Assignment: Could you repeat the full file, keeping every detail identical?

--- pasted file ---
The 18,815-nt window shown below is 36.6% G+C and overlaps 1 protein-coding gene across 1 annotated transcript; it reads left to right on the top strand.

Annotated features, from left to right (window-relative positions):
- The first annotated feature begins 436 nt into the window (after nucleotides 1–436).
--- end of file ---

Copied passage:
The 18,815-nt window shown below is 36.6% G+C and overlaps 1 protein-coding gene across 1 annotated transcript; it reads left to right on the top strand.

Annotated features, from left to right (window-relative positions):
- The first annotated feature begins 436 nt into the window (after nucleotides 1–436).